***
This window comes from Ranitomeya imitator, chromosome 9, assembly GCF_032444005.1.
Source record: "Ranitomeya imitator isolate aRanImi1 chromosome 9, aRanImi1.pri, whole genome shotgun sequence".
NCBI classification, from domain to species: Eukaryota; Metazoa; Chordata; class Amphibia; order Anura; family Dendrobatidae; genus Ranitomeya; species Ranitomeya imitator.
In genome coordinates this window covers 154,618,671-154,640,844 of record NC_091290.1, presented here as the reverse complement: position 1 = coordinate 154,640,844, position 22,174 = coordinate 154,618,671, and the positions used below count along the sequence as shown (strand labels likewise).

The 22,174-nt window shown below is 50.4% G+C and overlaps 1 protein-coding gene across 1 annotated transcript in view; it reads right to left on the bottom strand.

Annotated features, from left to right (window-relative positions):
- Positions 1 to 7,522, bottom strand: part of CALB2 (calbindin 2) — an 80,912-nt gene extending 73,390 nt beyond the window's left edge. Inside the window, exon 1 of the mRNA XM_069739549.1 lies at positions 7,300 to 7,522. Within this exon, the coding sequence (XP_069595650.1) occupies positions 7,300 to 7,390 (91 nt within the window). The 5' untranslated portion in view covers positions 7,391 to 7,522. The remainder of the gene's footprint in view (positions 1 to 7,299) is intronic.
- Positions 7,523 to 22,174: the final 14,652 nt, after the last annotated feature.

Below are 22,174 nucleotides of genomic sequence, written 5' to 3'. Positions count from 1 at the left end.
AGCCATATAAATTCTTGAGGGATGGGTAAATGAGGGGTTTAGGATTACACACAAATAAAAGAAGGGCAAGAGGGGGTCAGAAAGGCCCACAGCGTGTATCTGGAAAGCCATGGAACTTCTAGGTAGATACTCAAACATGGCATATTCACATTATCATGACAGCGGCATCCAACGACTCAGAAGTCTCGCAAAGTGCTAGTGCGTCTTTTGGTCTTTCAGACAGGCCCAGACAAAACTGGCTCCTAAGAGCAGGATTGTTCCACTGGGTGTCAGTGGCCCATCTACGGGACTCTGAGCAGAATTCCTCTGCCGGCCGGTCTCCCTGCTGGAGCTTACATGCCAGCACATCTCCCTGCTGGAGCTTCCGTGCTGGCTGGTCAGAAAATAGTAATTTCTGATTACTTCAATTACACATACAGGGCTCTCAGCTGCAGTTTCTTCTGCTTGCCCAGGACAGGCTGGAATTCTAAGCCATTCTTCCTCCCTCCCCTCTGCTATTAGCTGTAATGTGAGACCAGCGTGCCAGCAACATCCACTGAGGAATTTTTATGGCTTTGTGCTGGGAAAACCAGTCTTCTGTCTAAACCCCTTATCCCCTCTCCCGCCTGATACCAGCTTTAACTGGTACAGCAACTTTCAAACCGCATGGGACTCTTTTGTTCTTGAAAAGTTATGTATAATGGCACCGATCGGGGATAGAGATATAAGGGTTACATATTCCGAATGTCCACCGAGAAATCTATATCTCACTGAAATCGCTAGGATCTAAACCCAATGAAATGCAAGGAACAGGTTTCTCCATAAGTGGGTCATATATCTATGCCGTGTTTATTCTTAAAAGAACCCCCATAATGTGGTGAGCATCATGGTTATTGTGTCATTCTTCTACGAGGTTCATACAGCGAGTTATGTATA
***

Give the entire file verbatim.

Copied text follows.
This window comes from Ranitomeya imitator, chromosome 9, assembly GCF_032444005.1.
Source record: "Ranitomeya imitator isolate aRanImi1 chromosome 9, aRanImi1.pri, whole genome shotgun sequence".
NCBI classification, from domain to species: Eukaryota; Metazoa; Chordata; class Amphibia; order Anura; family Dendrobatidae; genus Ranitomeya; species Ranitomeya imitator.
In genome coordinates this window covers 154,618,671-154,640,844 of record NC_091290.1, presented here as the reverse complement: position 1 = coordinate 154,640,844, position 22,174 = coordinate 154,618,671, and the positions used below count along the sequence as shown (strand labels likewise).

The 22,174-nt window shown below is 50.4% G+C and overlaps 1 protein-coding gene across 1 annotated transcript in view; it reads right to left on the bottom strand.

Annotated features, from left to right (window-relative positions):
- Positions 1 to 7,522, bottom strand: part of CALB2 (calbindin 2) — an 80,912-nt gene extending 73,390 nt beyond the window's left edge. Inside the window, exon 1 of the mRNA XM_069739549.1 lies at positions 7,300 to 7,522. Within this exon, the coding sequence (XP_069595650.1) occupies positions 7,300 to 7,390 (91 nt within the window). The 5' untranslated portion in view covers positions 7,391 to 7,522. The remainder of the gene's footprint in view (positions 1 to 7,299) is intronic.
- Positions 7,523 to 22,174: the final 14,652 nt, after the last annotated feature.

Below are 22,174 nucleotides of genomic sequence, written 5' to 3'. Positions count from 1 at the left end.
AGCCATATAAATTCTTGAGGGATGGGTAAATGAGGGGTTTAGGATTACACACAAATAAAAGAAGGGCAAGAGGGGGTCAGAAAGGCCCACAGCGTGTATCTGGAAAGCCATGGAACTTCTAGGTAGATACTCAAACATGGCATATTCACATTATCATGACAGCGGCATCCAACGACTCAGAAGTCTCGCAAAGTGCTAGTGCGTCTTTTGGTCTTTCAGACAGGCCCAGACAAAACTGGCTCCTAAGAGCAGGATTGTTCCACTGGGTGTCAGTGGCCCATCTACGGGACTCTGAGCAGAATTCCTCTGCCGGCCGGTCTCCCTGCTGGAGCTTACATGCCAGCACATCTCCCTGCTGGAGCTTCCGTGCTGGCTGGTCAGAAAATAGTAATTTCTGATTACTTCAATTACACATACAGGGCTCTCAGCTGCAGTTTCTTCTGCTTGCCCAGGACAGGCTGGAATTCTAAGCCATTCTTCCTCCCTCCCCTCTGCTATTAGCTGTAATGTGAGACCAGCGTGCCAGCAACATCCACTGAGGAATTTTTATGGCTTTGTGCTGGGAAAACCAGTCTTCTGTCTAAACCCCTTATCCCCTCTCCCGCCTGATACCAGCTTTAACTGGTACAGCAACTTTCAAACCGCATGGGACTCTTTTGTTCTTGAAAAGTTATGTATAATGGCACCGATCGGGGATAGAGATATAAGGGTTACATATTCCGAATGTCCACCGAGAAATCTATATCTCACTGAAATCGCTAGGATCTAAACCCAATGAAATGCAAGGAACAGGTTTCTCCATAAGTGGGTCATATATCTATGCCGTGTTTATTCTTAAAAGAACCCCCATAATGTGGTGAGCATCATGGTTATTGTGTCATTCTTCTACGAGGTTCATACAGCGAGTTATGTATA